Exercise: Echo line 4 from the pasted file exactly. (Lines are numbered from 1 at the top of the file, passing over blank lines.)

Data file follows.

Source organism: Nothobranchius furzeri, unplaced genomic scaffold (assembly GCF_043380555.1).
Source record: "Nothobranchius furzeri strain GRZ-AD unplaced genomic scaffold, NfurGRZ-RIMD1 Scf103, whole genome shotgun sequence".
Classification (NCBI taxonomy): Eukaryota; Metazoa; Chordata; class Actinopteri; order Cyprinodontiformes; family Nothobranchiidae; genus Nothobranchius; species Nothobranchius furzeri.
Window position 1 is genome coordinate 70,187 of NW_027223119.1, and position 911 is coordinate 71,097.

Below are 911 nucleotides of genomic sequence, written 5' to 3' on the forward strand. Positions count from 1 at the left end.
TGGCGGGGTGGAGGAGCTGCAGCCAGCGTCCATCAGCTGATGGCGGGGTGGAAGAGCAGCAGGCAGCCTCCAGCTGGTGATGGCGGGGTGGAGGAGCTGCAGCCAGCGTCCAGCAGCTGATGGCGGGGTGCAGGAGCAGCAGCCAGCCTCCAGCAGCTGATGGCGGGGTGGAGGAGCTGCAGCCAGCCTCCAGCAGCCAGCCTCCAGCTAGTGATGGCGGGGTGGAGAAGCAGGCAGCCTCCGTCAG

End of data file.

Window position 1 is genome coordinate 70,187 of NW_027223119.1, and position 911 is coordinate 71,097.